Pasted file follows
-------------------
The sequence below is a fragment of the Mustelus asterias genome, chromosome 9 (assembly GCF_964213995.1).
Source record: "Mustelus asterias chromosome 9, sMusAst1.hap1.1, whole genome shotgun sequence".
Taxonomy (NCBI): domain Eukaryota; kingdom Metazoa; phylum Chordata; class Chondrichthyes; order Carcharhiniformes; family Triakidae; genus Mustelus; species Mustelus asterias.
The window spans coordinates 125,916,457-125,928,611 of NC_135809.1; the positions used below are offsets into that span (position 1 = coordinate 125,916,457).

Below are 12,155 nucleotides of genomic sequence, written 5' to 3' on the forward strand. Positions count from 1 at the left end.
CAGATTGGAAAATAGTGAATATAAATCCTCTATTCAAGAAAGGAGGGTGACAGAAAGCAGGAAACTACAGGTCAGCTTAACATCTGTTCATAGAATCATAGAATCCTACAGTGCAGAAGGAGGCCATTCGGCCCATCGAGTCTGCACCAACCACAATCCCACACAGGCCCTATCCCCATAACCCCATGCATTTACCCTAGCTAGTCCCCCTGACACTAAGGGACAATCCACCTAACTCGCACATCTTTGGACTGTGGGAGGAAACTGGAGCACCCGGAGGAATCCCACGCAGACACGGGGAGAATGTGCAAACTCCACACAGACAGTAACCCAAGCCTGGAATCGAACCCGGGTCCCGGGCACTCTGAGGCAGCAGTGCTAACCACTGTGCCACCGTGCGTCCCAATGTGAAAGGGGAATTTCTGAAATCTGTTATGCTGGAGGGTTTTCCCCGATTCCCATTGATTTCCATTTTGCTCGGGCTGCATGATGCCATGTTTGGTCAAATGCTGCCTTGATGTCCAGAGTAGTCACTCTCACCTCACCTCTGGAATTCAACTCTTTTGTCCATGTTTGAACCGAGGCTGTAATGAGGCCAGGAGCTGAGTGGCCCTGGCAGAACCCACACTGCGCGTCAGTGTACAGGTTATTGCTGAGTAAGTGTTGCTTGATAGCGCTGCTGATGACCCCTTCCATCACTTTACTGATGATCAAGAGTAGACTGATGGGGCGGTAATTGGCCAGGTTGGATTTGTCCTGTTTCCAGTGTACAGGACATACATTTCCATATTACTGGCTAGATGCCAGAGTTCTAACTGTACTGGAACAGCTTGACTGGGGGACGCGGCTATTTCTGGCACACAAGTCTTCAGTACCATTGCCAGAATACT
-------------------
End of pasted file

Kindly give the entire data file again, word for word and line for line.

The sequence below is a fragment of the Mustelus asterias genome, chromosome 9 (assembly GCF_964213995.1).
Source record: "Mustelus asterias chromosome 9, sMusAst1.hap1.1, whole genome shotgun sequence".
Taxonomy (NCBI): domain Eukaryota; kingdom Metazoa; phylum Chordata; class Chondrichthyes; order Carcharhiniformes; family Triakidae; genus Mustelus; species Mustelus asterias.
The window spans coordinates 125,916,457-125,928,611 of NC_135809.1; the positions used below are offsets into that span (position 1 = coordinate 125,916,457).

Below are 12,155 nucleotides of genomic sequence, written 5' to 3' on the forward strand. Positions count from 1 at the left end.
CAGATTGGAAAATAGTGAATATAAATCCTCTATTCAAGAAAGGAGGGTGACAGAAAGCAGGAAACTACAGGTCAGCTTAACATCTGTTCATAGAATCATAGAATCCTACAGTGCAGAAGGAGGCCATTCGGCCCATCGAGTCTGCACCAACCACAATCCCACACAGGCCCTATCCCCATAACCCCATGCATTTACCCTAGCTAGTCCCCCTGACACTAAGGGACAATCCACCTAACTCGCACATCTTTGGACTGTGGGAGGAAACTGGAGCACCCGGAGGAATCCCACGCAGACACGGGGAGAATGTGCAAACTCCACACAGACAGTAACCCAAGCCTGGAATCGAACCCGGGTCCCGGGCACTCTGAGGCAGCAGTGCTAACCACTGTGCCACCGTGCGTCCCAATGTGAAAGGGGAATTTCTGAAATCTGTTATGCTGGAGGGTTTTCCCCGATTCCCATTGATTTCCATTTTGCTCGGGCTGCATGATGCCATGTTTGGTCAAATGCTGCCTTGATGTCCAGAGTAGTCACTCTCACCTCACCTCTGGAATTCAACTCTTTTGTCCATGTTTGAACCGAGGCTGTAATGAGGCCAGGAGCTGAGTGGCCCTGGCAGAACCCACACTGCGCGTCAGTGTACAGGTTATTGCTGAGTAAGTGTTGCTTGATAGCGCTGCTGATGACCCCTTCCATCACTTTACTGATGATCAAGAGTAGACTGATGGGGCGGTAATTGGCCAGGTTGGATTTGTCCTGTTTCCAGTGTACAGGACATACATTTCCATATTACTGGCTAGATGCCAGAGTTCTAACTGTACTGGAACAGCTTGACTGGGGGACGCGGCTATTTCTGGCACACAAGTCTTCAGTACCATTGCCAGAATACT